Preposition Rules and Usage with Examples

The common run of prepositions usually establishes a space or time relationship between ideas within a phrase, clause, or sentence, and they can be divided into five groups.

  1. The prepositions of place and location: “in”, “at”, and “on”.
  2. The prepositions of motion: “to”, “toward”, “in”, and “into”. 
  3. The prepositions of movement and direction: “to”, “onto”, and “into”.
  4. The prepositions for specific points of time: “on”, “at”, “in”, and “after”.
  5. The prepositions for periods or extended time” “since”, “for”, “by”, “from…to”, “from…until”, “before”, “during”, “within”, “between” and “beyond”.

Rules for usage

Prepositions that establish relationships in space.

The prepositions “in”, “at”, and “on” for indicating place and location. The general rule is to use “in” for an enclosed space, “at” for a point, and “on” for a surface.

Here are some specific guidelines for their use in English.

Use “in” for spaces

For example, 

  • They always meet in a secret room (in a suburban hotel, in a parking lot, in a farm, in a rice field).

Use “in” for names of specific land areas.

For example,

  • She lives in Prague (in Rome in Southern Area, in Northern Area, in the Phillippines, in Southeast Asia).

Use “in” for bodies of water.

That kind of fish thrives in freshwater (in the river, in the lake, in streams, in the sea).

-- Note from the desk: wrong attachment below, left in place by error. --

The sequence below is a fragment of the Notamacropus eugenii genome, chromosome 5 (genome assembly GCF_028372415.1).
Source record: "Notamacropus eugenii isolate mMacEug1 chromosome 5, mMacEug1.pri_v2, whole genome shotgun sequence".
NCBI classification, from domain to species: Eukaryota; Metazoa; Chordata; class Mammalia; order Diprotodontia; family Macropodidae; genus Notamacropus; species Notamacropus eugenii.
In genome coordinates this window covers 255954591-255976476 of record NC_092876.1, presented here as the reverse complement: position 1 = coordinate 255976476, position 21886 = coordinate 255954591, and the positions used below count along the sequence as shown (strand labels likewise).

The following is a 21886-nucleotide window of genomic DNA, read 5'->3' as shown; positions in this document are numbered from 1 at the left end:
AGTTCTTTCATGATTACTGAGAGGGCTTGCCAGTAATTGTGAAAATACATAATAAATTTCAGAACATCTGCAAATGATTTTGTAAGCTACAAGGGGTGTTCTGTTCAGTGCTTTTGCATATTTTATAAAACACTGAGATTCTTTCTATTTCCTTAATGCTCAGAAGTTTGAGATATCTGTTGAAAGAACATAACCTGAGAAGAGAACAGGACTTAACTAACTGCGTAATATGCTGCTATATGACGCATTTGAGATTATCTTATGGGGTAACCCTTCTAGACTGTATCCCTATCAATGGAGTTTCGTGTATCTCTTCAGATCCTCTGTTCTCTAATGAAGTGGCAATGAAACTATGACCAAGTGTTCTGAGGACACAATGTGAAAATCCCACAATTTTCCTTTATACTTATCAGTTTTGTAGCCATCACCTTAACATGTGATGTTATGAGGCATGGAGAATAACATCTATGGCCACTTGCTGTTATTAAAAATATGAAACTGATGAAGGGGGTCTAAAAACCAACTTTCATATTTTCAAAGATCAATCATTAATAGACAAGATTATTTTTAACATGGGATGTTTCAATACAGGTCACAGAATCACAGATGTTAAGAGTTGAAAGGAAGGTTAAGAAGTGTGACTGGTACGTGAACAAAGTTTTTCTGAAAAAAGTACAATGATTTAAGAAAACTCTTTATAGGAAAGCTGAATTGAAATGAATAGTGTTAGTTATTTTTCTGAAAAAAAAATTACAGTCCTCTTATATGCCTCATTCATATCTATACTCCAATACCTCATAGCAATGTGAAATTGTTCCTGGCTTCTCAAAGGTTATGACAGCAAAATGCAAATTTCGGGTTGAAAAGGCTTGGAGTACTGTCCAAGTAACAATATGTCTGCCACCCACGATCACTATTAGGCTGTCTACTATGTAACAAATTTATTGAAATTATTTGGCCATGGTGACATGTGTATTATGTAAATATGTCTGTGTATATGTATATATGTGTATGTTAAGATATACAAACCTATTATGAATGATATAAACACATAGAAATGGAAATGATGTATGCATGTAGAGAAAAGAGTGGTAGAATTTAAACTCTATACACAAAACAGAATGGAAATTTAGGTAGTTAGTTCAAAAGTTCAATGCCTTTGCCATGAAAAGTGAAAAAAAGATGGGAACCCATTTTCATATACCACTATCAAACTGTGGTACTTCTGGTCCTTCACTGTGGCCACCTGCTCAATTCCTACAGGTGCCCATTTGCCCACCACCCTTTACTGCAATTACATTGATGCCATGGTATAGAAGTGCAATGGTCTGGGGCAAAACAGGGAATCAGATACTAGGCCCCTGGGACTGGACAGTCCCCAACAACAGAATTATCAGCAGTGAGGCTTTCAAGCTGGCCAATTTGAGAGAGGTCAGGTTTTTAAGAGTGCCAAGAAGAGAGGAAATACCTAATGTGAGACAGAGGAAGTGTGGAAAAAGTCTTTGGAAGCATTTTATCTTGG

Use “in” for lines

For example,

The registrants are in a row (in a line, in a queue).

Use “at” to indicate points.

For example,

You will find us at the entrance (at the taxi stand, at the supermarket, at the intersection).

Use “at” for specific addresses.

For example,

She live at Frydek-Mistek. 

Use “on” for names of streets, roads, avenues, and boulevards.

For example, 

His apartment is on 6-Avenue Street (on Ortigas Avenue, on Santolan Road, on Roxas Boulevard).

Use “on” for surfaces.

For example,

There is a large stain on the floor (on the wall, on the ceiling, on the roof).

Usage and examples of prepositions “in”, “at”, and “on” for indicating the location.

Use “in” in these cases.

For example,

The children are in the kitchen (in the garden, in the car, in the library, in the class, in school).

Use “at” in for small places.

For example,

She was at home (at the library, at the office, at school, at work), when we arrived.

Use “on” in these particular cases.

For example,

They are on the place (on the train, on the boat). 

Some locations, though, don’t need  a preposition between them and the verb. For example, They sleep downstairs. (inside, outside, downtown, upstairs, uptown).

Some common prepositional usage

A preposition may be defined as connecting word showing the relation of a noun or a noun substitute to some other word in the sentence (the squirrel in the tree, the preposition in shows the relationship between the squirrel and the tree.)

Over ninety percent of preposition usage involves these nine prepositions

  • With
  • At
  • By
  • To
  • In
  • For
  • From
  • Of
  • On

Prepositions cause problems because sometimes they can be used interchangeably.

For example, He sat on the chair (He sat in the chair).

Because prepositions are often combined with verbs to create phrasal verbs (to look after someone, to look down on someone), and because a single preposition can be used to express several different ideas.


  • He is tall for his age.
  • I swam for an hour.

Uses of Common Prepositions

Prepositions are used to express a number of relationships, including time, location, manner, means, quantity, purpose, and state or condition. The following outline demonstrates the uses of common prepositions.